Directors: Lee Unkrich, Adrian Molna
Pixar Animation Studios/Walt Disney Pictures
“This is Pixar at its best – somehow both visually stunning and straightforward. There’s something deceptively dazzling about Pixar at its best. It’s a return too to the brand’s very best version of the storytelling about feelings (rather than just storying with feelings)…” I started my review of Inside Out with those lines, it could be the start of a review about Coco too. If anything Coco – again – raises the bar. The beautiful colours and music take you to this magical place, put you there, we’re in a Mexican village and it’s The Day Of The Dead. Miguel is a young child who just wants to be a musician, but his shoemaking family have other ideas, they feel that there’s been a curse on the family because Miguel’s great grandfather was a mariachi who never returned. His great grandmother, Coco, is the heart of the film.
That this manages to be a family film, so heart-warming, sumptuous, gorgeous, and yet most of the main characters are skeletons, spirits on the other side, is remarkable; one of those challenges Pixar seems to set itself: can we make a film about THIS? The answer – always, to date – is yes. Yes they can!
But as Miguel pursues his destiny, and walks through a story of the family history the feeling of being alive, of feeling alive, of spirit and heart and love is so palpable. Then you keep remembering this clever trick that we’re being made to feel of this, shown all of this, by a bunch of dead bodies, a pack of skeletons.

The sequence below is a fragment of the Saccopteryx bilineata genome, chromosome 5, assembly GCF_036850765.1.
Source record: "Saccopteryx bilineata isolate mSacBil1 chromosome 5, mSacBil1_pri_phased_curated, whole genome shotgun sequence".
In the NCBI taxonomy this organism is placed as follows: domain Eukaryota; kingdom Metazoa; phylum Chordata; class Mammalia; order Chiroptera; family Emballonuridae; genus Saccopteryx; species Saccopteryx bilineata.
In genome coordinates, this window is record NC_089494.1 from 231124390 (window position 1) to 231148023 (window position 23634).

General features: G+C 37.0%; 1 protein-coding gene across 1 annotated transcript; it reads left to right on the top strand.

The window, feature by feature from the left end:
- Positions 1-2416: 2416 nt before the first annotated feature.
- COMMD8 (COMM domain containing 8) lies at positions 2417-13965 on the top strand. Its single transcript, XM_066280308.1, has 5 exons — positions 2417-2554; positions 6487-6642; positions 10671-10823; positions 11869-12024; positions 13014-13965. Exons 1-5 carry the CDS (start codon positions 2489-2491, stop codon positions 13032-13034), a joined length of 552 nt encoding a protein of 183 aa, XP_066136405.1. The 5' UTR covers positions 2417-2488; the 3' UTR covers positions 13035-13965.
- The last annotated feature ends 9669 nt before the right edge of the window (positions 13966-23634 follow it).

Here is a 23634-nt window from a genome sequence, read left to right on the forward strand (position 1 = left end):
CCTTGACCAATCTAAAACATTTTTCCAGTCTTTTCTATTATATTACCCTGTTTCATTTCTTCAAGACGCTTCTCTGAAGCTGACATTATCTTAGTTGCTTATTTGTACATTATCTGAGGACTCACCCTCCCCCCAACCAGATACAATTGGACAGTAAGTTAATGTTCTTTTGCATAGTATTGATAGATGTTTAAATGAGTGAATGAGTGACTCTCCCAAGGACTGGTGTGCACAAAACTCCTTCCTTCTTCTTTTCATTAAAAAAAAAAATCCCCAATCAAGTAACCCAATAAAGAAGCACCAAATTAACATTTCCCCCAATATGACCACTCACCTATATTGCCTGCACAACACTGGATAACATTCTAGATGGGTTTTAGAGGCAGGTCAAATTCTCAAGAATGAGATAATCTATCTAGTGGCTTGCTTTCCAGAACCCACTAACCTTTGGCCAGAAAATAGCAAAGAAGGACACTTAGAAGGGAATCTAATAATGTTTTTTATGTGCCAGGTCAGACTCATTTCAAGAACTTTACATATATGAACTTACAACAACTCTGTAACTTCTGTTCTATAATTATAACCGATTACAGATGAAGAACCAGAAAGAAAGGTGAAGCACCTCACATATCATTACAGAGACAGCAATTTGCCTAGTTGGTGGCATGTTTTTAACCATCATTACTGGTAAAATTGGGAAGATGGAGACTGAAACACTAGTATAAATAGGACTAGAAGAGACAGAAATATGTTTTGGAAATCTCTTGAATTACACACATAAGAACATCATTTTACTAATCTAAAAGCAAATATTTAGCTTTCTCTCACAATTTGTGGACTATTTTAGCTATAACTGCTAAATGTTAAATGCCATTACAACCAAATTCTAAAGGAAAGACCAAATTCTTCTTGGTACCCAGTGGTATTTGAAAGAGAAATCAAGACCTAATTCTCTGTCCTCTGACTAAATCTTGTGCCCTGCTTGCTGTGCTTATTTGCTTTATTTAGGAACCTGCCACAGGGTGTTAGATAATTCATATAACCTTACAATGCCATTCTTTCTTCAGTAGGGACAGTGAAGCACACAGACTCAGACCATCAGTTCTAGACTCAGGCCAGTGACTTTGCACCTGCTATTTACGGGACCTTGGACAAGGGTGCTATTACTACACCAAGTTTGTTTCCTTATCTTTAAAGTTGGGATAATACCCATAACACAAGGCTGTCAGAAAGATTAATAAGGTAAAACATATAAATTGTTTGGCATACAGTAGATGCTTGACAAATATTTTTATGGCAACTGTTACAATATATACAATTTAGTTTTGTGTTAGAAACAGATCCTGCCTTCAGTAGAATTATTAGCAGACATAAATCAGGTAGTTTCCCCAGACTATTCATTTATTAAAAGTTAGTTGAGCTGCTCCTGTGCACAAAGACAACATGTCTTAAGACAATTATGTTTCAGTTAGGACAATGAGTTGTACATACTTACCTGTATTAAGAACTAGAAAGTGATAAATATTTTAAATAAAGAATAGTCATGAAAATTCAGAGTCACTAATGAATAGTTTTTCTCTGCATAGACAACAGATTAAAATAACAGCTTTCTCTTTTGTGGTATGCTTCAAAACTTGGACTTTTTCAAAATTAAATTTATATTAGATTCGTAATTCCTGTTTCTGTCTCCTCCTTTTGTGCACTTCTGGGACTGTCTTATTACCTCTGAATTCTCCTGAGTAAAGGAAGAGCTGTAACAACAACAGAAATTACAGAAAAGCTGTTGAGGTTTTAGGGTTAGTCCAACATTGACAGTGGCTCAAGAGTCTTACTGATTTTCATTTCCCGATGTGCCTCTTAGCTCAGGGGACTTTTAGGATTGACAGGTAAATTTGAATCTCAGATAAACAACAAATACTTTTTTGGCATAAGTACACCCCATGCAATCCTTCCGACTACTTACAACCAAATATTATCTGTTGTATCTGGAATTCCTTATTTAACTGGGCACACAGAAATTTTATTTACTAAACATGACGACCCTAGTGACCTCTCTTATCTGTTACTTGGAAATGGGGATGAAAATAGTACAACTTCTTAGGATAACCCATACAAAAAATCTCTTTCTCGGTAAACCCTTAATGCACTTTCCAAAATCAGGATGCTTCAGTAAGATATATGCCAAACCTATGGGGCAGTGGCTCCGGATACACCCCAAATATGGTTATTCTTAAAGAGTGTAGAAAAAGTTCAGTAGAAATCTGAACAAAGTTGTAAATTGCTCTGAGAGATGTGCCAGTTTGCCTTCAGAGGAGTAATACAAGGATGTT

Maybe Coco is not for the youngest member in your family. Maybe it’s for the whole family altogether. Maybe you’ve arrived at it without children of your own – it is very much a film for everyone. And yet, it’s a specific story, a culturally sensitive story that shows a diversity not always present in the Pixar films.
I’ve watched Coco twice. I’ll be seeing it again. And again.
I really don’t want to spoil too much more of the plot – but it’s one of the finest films I’ve seen in a while. You watch it and as its unfolding you feel in awe of the profundity. You weep at the joy, at the total understanding of lineage and legacy. It is perhaps the best screen portrait of family and family bonds and the music of life, the melody in the collective soul.
My young son loved it. I loved it too. I’d have wanted to see it even if he didn’t – and there are some aspects of it he didn’t yet understand, which only has him eager to watch it more, to learn, to want to unpack and understand it. I feel much the same way. I held him tight as the film ended, when we first watched it. I felt the weight of our deep connection. And I sat stunned as the credits started to roll. There’s so much deep humanity, the grit of the soul, the strength of heart, in many of the Pixar films, but Coco is now the new leading example. A masterpiece of tight storytelling that is visually and sonically appealing too. Just the actual best.